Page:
Smit Mehta was part of the Computer Science and Engineering class which graduated in 2014. He works as a software engineer for Google, at their London office.
1. Why did you choose this area of work?
I hated biology, so I took computer science in my +2, and found out that this was something I liked and was good at. I have been into computers ever since.
2. Simply put, what does your work involve doing?
I joined Google AdSense team in London 3 months back. Initially my work was to learn internal Google technologies. I assume that’s the same with most of the big companies, and this involves a pretty steep learning curve. Most of the software engineers at my level contribute to an existing project rather than creating something from ground up. So each day, you understand more and more aspects of the big project. Once you are set, it depends on your team. My team is doing a huge data storage migration at the moment, so that involves learning and understanding of all the levels from database design, cache issues, permission and privacy issues to handling of millions of objects on the top layer in such a way that the system doesn’t crash!
3. What has your experience at Google been like?
Amazing! Google is not voted as the best employer for no reason. The perks/benefits and the world class offices create a very conducive working environment. For a new guy in the industry like me, I am always amazed by the scale at which Google operates. The no. of people using your services, revenue generated by the product you are working on, etc., everything is in millions or billions!
4. How has insti helped you with work?
I believe, the overall course structure in CS in insti provides a rock solid foundation for all the basic parts of traditional (OS / Networks / DB) and modern (ML / Data Mining) aspects of computing. Also, the labs provided enough exposure to the programming side of it. But more than that, it’s the company of one’s peers that insti offers. When you have IMO gold medalists and ICPC coders in your batch, it always pushes you to achieve more. It kind of trained me on how to learn new things from your over-achieving peers, which happens at work almost everyday.
5. What does Google look for in its potential employers?
I am sure its careers site describes this in detail, but from my personal experience it wants the following:
1. Thorough basics.
2. Good programming skills.
3. I know it’s a cliche, but ability to think outside the box, or at least ability to think about different solutions to the same problem, and understand the pros and cons of each.
6. On preparation for interviews
- There is a plethora of problems on various coding interview websites. Go through them. The more you practice, the better. Although there is a small caveat here. Sometimes it happens that when we are given a new problem, we subconsciously try to connect it to a previously read problem and try to get an answer like that, instead of thinking afresh. That’s why, DO NOT try to memorize the solutions.
- Practice coding on a paper / whiteboard or an editor without autocomplete / compiler, because that is what you will be doing in the interview. ALWAYS double check for corner cases and mentally test the control flow of the code before turning it over.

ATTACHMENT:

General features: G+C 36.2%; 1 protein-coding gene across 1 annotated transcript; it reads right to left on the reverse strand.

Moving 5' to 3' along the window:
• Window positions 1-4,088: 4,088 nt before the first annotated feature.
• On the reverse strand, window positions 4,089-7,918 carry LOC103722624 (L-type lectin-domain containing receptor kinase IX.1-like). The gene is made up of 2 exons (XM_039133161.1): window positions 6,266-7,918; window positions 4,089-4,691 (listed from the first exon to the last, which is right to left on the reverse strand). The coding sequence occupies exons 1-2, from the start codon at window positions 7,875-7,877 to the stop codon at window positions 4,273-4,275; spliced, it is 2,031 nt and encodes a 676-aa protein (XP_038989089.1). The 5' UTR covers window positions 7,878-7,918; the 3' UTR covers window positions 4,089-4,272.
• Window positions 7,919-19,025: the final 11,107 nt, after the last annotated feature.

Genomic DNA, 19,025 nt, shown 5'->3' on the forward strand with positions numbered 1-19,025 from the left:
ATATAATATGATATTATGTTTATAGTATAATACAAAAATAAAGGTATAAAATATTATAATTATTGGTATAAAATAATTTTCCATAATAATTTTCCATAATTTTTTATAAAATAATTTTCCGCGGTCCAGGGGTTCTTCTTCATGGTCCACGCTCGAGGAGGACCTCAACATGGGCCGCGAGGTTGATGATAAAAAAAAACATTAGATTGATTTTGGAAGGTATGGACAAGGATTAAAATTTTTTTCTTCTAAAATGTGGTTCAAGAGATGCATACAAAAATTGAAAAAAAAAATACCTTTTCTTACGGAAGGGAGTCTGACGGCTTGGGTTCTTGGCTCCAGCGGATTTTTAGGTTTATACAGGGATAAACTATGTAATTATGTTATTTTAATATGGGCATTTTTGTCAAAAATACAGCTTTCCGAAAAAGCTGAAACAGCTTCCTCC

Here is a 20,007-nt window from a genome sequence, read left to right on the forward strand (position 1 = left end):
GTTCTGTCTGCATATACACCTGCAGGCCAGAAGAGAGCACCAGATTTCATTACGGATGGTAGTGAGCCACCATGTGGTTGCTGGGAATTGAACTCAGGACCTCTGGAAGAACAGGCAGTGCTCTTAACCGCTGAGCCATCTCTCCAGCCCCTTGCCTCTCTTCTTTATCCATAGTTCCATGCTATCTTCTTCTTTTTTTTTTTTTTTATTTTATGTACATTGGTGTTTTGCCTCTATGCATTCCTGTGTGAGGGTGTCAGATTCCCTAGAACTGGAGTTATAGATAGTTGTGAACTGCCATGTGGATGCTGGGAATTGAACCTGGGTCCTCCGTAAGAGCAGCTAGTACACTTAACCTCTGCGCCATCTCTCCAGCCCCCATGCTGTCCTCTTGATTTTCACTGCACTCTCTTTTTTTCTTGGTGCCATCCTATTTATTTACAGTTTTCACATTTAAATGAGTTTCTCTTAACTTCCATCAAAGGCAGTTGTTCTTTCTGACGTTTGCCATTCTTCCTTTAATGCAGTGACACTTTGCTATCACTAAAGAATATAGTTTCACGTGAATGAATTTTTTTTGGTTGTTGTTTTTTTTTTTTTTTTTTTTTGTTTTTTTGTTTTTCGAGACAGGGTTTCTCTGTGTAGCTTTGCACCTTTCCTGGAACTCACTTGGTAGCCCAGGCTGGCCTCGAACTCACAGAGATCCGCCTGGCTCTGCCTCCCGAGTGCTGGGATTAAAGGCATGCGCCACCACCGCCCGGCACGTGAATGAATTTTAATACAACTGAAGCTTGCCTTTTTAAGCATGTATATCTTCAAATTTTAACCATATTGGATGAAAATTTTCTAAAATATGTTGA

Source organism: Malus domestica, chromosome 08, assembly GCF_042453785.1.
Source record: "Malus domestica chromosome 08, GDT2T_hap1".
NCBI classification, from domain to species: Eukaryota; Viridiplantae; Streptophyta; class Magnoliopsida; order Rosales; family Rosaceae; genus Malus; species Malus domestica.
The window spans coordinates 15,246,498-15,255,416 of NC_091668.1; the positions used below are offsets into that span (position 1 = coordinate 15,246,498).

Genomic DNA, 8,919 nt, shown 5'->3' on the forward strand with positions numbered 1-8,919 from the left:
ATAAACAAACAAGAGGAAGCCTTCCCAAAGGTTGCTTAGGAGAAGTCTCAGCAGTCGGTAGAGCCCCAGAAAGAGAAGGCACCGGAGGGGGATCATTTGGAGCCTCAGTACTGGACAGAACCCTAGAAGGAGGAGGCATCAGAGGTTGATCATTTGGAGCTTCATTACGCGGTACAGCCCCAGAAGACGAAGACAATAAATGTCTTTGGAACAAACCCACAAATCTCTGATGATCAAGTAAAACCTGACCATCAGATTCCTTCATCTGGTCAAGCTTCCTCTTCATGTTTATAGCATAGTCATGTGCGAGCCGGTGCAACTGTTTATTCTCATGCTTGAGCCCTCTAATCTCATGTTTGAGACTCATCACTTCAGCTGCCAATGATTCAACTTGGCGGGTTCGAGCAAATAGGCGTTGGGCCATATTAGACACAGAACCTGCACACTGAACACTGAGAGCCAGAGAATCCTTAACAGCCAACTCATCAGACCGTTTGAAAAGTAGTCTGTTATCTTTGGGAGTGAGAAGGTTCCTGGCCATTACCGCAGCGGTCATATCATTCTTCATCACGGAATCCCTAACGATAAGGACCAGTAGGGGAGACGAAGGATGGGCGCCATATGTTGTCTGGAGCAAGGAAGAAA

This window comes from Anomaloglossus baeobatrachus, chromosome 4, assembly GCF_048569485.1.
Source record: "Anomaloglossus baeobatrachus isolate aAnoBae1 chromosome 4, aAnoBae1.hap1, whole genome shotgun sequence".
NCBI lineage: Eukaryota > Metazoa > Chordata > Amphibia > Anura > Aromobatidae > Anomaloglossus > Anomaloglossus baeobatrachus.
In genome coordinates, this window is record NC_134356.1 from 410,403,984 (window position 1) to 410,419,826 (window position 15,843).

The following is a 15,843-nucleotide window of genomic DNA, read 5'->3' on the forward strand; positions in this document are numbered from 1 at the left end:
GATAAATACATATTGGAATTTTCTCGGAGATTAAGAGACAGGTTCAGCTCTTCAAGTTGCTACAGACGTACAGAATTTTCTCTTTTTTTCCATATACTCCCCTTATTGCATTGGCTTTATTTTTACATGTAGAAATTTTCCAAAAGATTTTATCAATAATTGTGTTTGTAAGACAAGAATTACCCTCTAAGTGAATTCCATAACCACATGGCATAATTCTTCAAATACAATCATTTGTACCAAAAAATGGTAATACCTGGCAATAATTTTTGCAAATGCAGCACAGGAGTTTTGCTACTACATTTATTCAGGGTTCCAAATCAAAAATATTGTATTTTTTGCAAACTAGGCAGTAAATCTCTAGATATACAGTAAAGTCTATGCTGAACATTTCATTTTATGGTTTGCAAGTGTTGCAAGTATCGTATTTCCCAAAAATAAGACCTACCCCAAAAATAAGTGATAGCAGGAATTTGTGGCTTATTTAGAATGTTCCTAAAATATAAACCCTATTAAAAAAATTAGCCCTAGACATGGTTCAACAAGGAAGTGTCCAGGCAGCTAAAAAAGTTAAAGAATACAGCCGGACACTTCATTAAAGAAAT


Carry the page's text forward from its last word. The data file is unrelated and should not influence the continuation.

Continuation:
- Go through the notes of OS, DB, Networks, Graph Theory and Algorithms.
- Practice coding standard algorithms like tree traversals, sorting, hashing, etc.
- Ask counter questions, corner cases to be covered, range of inputs, etc to the interviewer once he asks you a question. This will help you shape your code, and also lets the interviewer know that you covered all the bases.
- Think loudly. Talk about obvious solutions as well. This way interviewer knows that you are at least thinking something, instead of just staring at the problem. He can also guide you if you are thinking in the wrong direction.
7. Any last words of advice to juniors?
- Try to schedule your sleep cycle according to the interview day schedule. All my interviews were from midnight to 7 AM in the morning (Day 0), so this helped a lot.
- Again, a cliche, but don’t panic. Back to back interviews could be stressful, and even the interviewer knows that. So it’s okay if you take some time to reach to a solution. Also, eat something in between your interviews! Fruits, chocolates! Brain uses a lot of energy.
Kick ass, and all the best for your placements!
(Disclaimer: All views you read here belong to me and not the company I work for.)
P.S.: Final years who may have queries regarding job profiles and placement fundaes with respect to Google may comment on this post or contact directly the Blog team (email@example.com) to reach the alumni mentioned above. The team wishes to create an IIT Madras Network to enhance the placement process and experience for our final years. They are also requested to keep in mind that the above are merely guidelines that pass-outs wish to pass on and are not rigid or sure-shot ways to make it through interviews.
The Blog Team wishes all the final years sitting for placements all the very best of luck in their endeavours!
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